It also could be caused by a worn out battery, or battery terminals that need a thorough cleaning and tightening. Try turning the headlights on, and then watching the brightness of the lights while you try to start the motor. If the lights go out or dim way down when you try to start; the problem is a weak or discharged battery, or battery terminals that need to be cleaned and tightened.
If the lights stay bright while you try to start, then the starter relay or starter solenoid is probably bad. A bad ignition relay would not be as likely as the starter relay or solenoid; but it could be possible.
If the battery tests good; you could test the starter motor by connecting a single jumper cable to the battery positive terminal and briefly touching the other end of that cable to the large terminal on the starter solenoid that is closest to the starter motor. The starter motor should run when you do that; but it probably will not engage with the flywheel; so do not leave the cable connected for more than a second. If the starter does not run in this test; then it is probably defective.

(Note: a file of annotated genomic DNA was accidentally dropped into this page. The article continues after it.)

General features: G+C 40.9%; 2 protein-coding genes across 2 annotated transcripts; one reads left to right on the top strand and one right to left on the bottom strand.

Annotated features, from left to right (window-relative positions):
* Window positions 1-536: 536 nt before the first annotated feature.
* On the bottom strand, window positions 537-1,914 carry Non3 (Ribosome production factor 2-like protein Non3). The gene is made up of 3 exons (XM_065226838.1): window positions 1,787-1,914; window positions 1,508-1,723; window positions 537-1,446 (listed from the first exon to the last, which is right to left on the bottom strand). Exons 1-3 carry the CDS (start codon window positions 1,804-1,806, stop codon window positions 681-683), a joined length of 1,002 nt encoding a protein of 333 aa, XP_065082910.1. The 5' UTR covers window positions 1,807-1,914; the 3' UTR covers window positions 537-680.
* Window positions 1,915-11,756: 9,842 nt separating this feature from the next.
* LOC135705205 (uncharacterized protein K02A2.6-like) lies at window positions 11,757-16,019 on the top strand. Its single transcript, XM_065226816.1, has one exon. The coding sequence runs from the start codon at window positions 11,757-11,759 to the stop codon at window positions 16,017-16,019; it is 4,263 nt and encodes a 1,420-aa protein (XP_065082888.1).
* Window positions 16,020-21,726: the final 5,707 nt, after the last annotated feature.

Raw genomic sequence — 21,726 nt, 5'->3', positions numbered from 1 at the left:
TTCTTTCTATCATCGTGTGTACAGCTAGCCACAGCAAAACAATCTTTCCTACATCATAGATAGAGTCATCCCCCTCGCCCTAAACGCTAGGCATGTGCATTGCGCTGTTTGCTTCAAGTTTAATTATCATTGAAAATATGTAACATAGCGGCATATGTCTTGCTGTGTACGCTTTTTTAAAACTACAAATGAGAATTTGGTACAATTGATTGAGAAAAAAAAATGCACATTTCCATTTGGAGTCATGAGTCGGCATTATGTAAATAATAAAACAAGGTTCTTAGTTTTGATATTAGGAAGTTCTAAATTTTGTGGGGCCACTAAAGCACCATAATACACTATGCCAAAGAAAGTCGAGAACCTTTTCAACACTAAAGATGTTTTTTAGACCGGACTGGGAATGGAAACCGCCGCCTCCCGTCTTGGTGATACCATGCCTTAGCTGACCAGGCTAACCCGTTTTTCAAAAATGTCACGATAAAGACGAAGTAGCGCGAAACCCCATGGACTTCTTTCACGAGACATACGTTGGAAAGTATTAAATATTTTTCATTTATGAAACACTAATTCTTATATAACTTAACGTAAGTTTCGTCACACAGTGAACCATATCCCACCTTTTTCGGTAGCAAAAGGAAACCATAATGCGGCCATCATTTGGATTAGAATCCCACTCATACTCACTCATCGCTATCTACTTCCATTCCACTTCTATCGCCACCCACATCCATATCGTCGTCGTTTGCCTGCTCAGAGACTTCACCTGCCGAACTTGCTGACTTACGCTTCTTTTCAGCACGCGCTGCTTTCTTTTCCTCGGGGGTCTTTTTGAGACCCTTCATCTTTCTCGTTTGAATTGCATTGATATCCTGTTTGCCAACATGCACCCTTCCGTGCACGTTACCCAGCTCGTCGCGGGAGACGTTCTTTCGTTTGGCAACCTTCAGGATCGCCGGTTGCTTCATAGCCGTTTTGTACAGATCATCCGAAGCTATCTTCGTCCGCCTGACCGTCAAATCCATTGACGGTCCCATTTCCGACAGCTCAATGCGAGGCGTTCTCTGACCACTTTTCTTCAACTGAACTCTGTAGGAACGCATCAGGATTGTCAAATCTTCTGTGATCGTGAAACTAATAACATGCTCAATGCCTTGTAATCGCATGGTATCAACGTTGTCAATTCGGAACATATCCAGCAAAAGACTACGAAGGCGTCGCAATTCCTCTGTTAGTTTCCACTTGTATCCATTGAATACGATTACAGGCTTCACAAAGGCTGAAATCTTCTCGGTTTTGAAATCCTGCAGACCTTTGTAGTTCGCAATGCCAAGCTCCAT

If the starter runs in this test, try briefly touching the jumper cable to the blade terminal at the 3 o'clock position on the starter solenoid (after disconnecting the harness wire which normally connects to that terminal). Be careful to keep hands, clothing, and tools away from the fan and pulleys during this test; because the starter should run and turn the engine. If it does; this means that the starter and starter solenoid are both good; and either the ignition switch, the starter relay, or the ignition relay are bad.
The starter relay and ignition relay each cost less than $10; so the easiest way to proceed if you get to this point would be to replace those two relays; one at a time. If you replace both relays and the car still does not start; make sure that you didn't forget to reconnect the harness wire to the starter solenoid. If that was not the problem; the ignition switch is probably defective.